- Frequency response
Frequency response is the measure of any system's spectrum response at the output to a signal of varying
frequency(but constant amplitude) at its input. In the audible range it is usually referred to in connection with electronic amplifiers, microphones and loudspeakers. Radio spectrum frequency response can refer to measurements of coaxial cables, category cables, video switchers and wirelesscommunications devices. Subsonic frequency response measurements can include earthquakesand electroencephalography(brain waves).
The frequency response is typically characterized by the "magnitude" of the system's response, measured in dB, and the "phase", measured in
radians, versus frequency. The frequency response of a system can be measured by applying a "test signal", for example:
*applying an impulse to the system and measuring its response (see
*sweeping a constant-amplitude pure tone through the bandwidth of interest and measuring the output level and phase shift relative to the input
*applying a signal with a wide frequency spectrum (for example digitally-generated
maximum length sequencenoise, or analog filtered white noiseequivalent, like pink noise), and calculating the impulse response by deconvolutionof this input signal and the output signal of the system.
These typical response measurements can be plotted in two ways: by plotting the magnitude and phase measurements to obtain a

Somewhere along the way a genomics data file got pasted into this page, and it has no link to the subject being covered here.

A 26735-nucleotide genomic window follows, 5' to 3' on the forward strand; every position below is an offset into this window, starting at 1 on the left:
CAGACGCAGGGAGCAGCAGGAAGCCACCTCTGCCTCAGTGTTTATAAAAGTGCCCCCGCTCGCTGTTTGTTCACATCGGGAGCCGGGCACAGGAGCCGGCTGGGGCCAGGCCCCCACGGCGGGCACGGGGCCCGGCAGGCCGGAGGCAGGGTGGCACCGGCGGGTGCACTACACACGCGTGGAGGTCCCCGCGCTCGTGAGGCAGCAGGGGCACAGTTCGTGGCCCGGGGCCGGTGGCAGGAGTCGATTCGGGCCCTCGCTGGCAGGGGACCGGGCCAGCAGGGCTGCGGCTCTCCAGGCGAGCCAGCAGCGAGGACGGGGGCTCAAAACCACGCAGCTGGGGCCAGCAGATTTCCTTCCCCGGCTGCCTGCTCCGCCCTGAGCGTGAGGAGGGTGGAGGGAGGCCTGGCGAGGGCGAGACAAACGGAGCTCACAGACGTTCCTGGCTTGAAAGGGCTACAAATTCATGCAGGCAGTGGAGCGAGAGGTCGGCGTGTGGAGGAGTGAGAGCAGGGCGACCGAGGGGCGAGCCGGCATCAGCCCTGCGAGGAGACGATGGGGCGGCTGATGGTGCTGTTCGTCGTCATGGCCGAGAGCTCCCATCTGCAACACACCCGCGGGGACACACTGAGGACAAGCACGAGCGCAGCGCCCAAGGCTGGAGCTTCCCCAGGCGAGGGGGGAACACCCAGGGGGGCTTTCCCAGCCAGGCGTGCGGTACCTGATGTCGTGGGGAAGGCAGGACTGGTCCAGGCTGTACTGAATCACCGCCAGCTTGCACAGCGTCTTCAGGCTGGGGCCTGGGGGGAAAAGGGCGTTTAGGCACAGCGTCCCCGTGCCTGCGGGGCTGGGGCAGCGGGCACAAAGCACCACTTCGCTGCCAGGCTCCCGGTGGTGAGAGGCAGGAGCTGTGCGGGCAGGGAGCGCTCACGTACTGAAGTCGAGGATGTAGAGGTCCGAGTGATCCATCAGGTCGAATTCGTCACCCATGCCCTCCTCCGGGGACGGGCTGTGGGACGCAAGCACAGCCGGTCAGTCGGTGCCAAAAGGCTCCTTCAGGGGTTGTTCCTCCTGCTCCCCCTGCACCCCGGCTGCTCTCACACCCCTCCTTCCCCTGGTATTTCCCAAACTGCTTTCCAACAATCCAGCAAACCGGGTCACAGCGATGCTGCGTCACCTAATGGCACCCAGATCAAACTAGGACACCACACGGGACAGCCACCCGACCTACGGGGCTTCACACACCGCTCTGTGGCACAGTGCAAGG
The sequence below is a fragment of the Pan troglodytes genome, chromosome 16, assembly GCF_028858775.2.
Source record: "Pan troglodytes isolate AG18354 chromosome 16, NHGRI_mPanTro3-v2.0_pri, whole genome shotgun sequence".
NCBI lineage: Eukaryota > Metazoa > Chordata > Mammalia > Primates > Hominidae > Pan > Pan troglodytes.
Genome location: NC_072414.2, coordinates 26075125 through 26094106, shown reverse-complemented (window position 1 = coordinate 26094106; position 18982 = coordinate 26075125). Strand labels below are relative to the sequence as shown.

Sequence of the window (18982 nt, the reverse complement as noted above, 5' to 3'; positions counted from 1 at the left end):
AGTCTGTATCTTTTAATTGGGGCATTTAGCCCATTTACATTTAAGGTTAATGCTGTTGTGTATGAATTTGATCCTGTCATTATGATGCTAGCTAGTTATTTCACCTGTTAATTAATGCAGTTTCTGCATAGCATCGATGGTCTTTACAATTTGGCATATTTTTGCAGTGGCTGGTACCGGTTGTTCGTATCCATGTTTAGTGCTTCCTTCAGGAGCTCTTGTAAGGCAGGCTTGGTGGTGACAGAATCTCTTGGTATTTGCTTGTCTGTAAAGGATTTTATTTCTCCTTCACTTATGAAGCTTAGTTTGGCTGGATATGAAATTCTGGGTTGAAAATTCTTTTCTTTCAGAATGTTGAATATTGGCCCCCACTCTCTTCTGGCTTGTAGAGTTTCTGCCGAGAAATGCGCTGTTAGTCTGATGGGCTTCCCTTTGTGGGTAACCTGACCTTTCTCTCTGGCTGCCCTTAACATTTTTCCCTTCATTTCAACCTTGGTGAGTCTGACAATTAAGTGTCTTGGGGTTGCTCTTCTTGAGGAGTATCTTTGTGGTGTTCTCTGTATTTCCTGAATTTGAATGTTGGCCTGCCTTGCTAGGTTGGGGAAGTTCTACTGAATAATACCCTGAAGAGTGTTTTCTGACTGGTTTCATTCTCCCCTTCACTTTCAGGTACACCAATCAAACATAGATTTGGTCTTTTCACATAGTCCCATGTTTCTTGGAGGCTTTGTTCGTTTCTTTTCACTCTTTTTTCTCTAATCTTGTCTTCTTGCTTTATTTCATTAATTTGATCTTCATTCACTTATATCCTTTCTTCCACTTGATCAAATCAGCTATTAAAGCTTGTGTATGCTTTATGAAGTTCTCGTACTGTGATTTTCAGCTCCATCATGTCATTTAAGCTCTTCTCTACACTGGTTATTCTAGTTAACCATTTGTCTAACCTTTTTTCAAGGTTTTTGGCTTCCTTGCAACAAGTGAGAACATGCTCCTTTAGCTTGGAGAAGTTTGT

Bode plotor by plotting the imaginary part of the frequency response against the real part of the frequency response to obtain a Nyquist plot.
Once a frequency response has been measured (e.g., as an impulse response), providing the system is linear and time-invariant, its characteristic can be approximated with arbitrary accuracy by a
digital filter. Similarly, if a system is demonstrated to have a poor frequency response, a digital or analog filtercan be applied to the signals prior to their reproduction to compensate for these deficiencies.
Frequency response measurements can be used directly to quantify system performance and design control systems. However, frequency response analysis is not suggested if the system has slow dynamics.
Frequency response curves are often used to indicate the accuracy of amplifiers and speakers for reproducing audio. As an example, a
high fidelityamplifier may be said to have a frequency response of 20 Hz - 20,000 Hz ±1 dB. This means that the system amplifies all frequencies within that range within the limits quoted. 'Good frequency response' therefore does not guarantee a specific fidelity, but only indicates that a piece of equipment meets the basic frequency response requirements.
"By measuring gain and phase over a range of frequencies, the
full frequency responseof the system can be plotted." [Laubwald, Elke and Mark Readman, control-systems-principles.co.uk. "Frequency Response Analysis." [http://www.control-systems-principles.co.uk/whitepapers/frequency-response-analysis1.pdf] ]
Bandwidth (signal processing)
Audio system measurements
Transient response& steady-state response
University of Michigan: [http://www.engin.umich.edu/group/ctm/freq/freq.html Frequency Response Analysis and Design Tutorial]
* Smith, Julius O. III: [http://ccrma.stanford.edu/~jos/filters/ Introduction to Digital Filters with Audio Applications] has a nice chapter on [http://ccrma.stanford.edu/~jos/filters/Frequency_Response_I.html Frequency Response]
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